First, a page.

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Letter: Quarry would have no ill effects

August 15, 2009|By MATTHEW UMSTEAD

GERRARDSTOWN, W.Va. -- West Virginia's deputy historic preservation officer has concluded a shale mining operation proposed in Gerrardstown would have no adverse effects on the community if the industrial operation is shielded from view.

"The primary condition is that re-vegetation and landscaping will be completed and maintained by the applicant to mitigate the visual intrusion to both (the Prospect Hill estate) and the Gerrardstown Historic District," Susan M. Pierce wrote in a July 30 letter to Department of Environmental Protection (DEP) permit supervisor Randall E. Moore.

The 100-acre shale quarry project has been proposed by North Mountain Shale LLC, which is a subsidiary of Continental Brick Co. at 154 Charles Town Road near Martinsburg, W.Va.

The mining application for the proposed mining activity off Dominion Road and near W.Va. 51 in southwestern Berkeley County has not been deemed technically complete and still is pending DEP review.

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If the project is approved by the DEP, Pierce said the State Historic Preservation Office (SHPO) wants a status report on the visual mitigation effort within a year after approval.

"In addition, any expansion of the permit area by revision to the permit shall be reviewed by this office," Pierce wrote in her letter to Moore.

SHPO also asked that archaeological investigations occur in an organized fashion within the permitted area, and noted 34 acres had been surveyed.

If the conditions cannot be noted in the permit, Pierce asked that a memorandum of agreement with SHPO be drafted with the outlined conditions in it.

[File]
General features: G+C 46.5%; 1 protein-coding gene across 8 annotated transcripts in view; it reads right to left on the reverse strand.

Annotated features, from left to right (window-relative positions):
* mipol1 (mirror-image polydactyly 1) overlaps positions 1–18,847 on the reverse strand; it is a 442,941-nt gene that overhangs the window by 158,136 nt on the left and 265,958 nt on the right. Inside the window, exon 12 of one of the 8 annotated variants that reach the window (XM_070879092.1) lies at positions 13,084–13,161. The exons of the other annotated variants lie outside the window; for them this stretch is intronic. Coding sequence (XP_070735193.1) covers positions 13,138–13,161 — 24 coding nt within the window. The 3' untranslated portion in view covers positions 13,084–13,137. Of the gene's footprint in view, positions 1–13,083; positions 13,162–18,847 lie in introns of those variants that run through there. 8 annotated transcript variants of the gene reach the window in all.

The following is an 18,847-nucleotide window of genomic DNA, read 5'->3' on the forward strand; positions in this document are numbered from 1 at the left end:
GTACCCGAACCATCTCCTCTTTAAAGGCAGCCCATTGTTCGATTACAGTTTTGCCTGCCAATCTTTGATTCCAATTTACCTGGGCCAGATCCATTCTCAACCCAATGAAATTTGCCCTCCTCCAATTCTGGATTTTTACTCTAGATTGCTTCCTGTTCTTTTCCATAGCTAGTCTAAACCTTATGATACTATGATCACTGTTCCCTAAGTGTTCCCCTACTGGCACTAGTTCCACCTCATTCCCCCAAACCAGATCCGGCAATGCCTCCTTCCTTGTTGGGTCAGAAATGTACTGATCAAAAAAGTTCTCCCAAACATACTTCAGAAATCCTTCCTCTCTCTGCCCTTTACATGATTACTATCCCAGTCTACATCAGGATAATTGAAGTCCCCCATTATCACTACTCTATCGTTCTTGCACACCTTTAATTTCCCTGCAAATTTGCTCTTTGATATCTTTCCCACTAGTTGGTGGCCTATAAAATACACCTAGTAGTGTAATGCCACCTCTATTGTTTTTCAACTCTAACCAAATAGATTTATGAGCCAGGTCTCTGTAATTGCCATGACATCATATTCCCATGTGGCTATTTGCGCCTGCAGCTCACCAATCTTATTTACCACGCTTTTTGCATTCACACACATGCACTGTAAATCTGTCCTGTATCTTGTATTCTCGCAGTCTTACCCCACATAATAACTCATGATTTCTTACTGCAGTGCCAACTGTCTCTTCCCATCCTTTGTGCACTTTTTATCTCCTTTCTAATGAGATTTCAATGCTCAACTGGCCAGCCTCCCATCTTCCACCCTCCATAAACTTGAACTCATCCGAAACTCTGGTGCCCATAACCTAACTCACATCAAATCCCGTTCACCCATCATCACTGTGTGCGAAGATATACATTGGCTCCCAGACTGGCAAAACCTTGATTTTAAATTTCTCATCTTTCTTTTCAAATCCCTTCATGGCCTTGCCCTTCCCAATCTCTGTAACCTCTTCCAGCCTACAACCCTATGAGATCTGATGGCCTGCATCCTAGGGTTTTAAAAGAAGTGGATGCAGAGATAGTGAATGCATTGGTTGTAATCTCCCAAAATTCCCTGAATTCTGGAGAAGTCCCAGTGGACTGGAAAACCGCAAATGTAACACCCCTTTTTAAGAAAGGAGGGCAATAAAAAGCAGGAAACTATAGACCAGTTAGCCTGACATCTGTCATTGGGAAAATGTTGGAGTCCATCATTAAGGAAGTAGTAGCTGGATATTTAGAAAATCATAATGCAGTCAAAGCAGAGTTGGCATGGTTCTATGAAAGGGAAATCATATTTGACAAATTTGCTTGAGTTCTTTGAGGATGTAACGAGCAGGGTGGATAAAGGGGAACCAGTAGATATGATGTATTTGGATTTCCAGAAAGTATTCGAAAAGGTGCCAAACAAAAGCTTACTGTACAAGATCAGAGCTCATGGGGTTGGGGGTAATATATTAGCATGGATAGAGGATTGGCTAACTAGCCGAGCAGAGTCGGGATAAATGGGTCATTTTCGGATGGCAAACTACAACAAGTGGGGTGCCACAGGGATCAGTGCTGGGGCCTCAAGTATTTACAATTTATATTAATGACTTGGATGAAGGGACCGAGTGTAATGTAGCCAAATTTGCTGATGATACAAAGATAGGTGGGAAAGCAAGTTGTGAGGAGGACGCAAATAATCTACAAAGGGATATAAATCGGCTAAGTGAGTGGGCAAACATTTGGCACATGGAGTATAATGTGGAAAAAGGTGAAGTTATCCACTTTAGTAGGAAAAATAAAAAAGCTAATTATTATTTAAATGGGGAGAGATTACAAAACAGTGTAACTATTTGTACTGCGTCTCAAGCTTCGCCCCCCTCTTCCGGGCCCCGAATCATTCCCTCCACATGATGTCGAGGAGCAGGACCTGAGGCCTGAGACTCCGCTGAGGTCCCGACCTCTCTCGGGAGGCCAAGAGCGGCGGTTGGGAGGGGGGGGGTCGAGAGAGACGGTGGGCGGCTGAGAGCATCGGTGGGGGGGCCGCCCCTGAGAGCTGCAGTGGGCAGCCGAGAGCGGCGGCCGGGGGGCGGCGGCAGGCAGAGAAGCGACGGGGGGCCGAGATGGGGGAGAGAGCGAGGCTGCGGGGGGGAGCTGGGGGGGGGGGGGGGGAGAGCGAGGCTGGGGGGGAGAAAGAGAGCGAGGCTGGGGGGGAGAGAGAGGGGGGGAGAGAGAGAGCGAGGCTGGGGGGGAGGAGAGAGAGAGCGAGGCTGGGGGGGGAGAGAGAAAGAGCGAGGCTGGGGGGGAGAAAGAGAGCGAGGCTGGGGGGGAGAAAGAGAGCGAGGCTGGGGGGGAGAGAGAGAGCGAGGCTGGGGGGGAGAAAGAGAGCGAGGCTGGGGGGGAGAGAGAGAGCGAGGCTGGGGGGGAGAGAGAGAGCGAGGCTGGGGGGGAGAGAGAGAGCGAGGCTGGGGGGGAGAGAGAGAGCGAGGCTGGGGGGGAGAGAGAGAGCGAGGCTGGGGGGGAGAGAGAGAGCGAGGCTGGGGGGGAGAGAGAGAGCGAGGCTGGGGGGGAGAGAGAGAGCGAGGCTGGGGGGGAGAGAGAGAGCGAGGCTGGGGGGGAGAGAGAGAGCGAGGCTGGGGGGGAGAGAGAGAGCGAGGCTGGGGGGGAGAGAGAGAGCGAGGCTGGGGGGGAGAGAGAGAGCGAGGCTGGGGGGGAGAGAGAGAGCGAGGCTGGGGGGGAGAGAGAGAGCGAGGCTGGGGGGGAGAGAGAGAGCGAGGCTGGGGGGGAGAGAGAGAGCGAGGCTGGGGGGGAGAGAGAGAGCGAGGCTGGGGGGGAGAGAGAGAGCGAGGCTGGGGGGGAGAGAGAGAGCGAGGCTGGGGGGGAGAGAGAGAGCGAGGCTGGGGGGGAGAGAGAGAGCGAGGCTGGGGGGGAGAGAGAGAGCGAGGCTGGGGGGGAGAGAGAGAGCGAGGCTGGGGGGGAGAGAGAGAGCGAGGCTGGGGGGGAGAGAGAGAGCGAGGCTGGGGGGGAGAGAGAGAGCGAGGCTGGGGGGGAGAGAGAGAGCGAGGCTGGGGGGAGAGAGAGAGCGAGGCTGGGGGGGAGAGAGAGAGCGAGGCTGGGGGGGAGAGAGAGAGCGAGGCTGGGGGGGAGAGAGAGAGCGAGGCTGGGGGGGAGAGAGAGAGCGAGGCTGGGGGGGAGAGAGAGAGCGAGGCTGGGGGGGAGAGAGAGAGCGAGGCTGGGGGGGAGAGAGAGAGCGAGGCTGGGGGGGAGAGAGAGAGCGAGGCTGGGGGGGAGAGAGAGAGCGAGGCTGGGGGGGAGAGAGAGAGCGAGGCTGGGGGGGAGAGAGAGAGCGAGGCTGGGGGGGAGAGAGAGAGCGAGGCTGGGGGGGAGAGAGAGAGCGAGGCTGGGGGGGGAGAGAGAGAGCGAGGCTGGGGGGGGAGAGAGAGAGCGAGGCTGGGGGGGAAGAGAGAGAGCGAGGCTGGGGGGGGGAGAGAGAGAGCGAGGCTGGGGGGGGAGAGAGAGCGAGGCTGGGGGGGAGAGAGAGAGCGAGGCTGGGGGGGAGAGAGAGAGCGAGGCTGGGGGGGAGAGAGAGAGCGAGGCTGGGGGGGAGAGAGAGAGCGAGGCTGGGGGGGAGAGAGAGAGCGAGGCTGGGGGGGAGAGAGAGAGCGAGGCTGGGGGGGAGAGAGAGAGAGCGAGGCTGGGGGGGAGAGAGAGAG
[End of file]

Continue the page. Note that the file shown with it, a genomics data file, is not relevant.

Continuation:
SHPO's conditional approval comes as the DEP is reviewing the last set of corrections for the mining application, which were submitted by the company July 14, Moore said Friday in an e-mail.

"We will probably have a few more comments before the application is deemed technically complete and give permission for the public notice period to begin," Moore said.

When asked about changes in the size of the project, Moore said the company's original submission for SHPO review was 246 acres, but an application submission to the DEP for review was 132 acres.

In response to DEP comments, the size of the project was reduced to 100 acres in the submission the agency received last month, Moore said.

The company owns more than 400 acres in Gerrardstown, according to county records.

In a July 29 letter requesting a time extension for the company's pending mining application, Don B. Sult of Continental Brick Co. told Moore it had taken the company several months to gather water monitoring data the DEP requested. Sult also noted preparing an additional report for SHPO, which is part of the West Virginia Division of Culture and History.

"We know that you understand and appreciate the time and effort that (went) into preparing the permit application corrections, which were submitted ..." Sult said in his letter.

According to Pierce's letter, submitted information reviewed by SHPO indicates no blasting would happen on the shale mining site, and excavation and stockpiling activity would be limited to two to four months out of the year.

"The shale will be moved from the surface using self-propelled scraper pans, stockpiled for several months, then transported by dump truck to the Martinsburg brick (plant)," Pierce said. "It is our understanding that the truckload trips can be timed to occur during off-peak travel hours (and) Destiny Lane will continue to be used as the only circulation route for this traffic."

In granting conditional approval, Pierce said SHPO was in agreement with a consultant's findings that the boundaries of two historic properties affected by the proposed mining site were accurate and should not be expanded.

The properties -- Prospect Hill and Oban Hall -- are homes that were built by William Wilson, a prominent businessman, between 1792 and 1825, according to National Register of Historic Places forms.

In a February letter to Moore, Pierce noted the setting for Oban Hall, which is part of the North Mountain Shale property, already had been "somewhat compromised."

Pierce noted in the conditional approval letter last month the company indicated it intended to preserve the home.

"Should future plans directly impact this building, we request an opportunity to comment," Pierce said.

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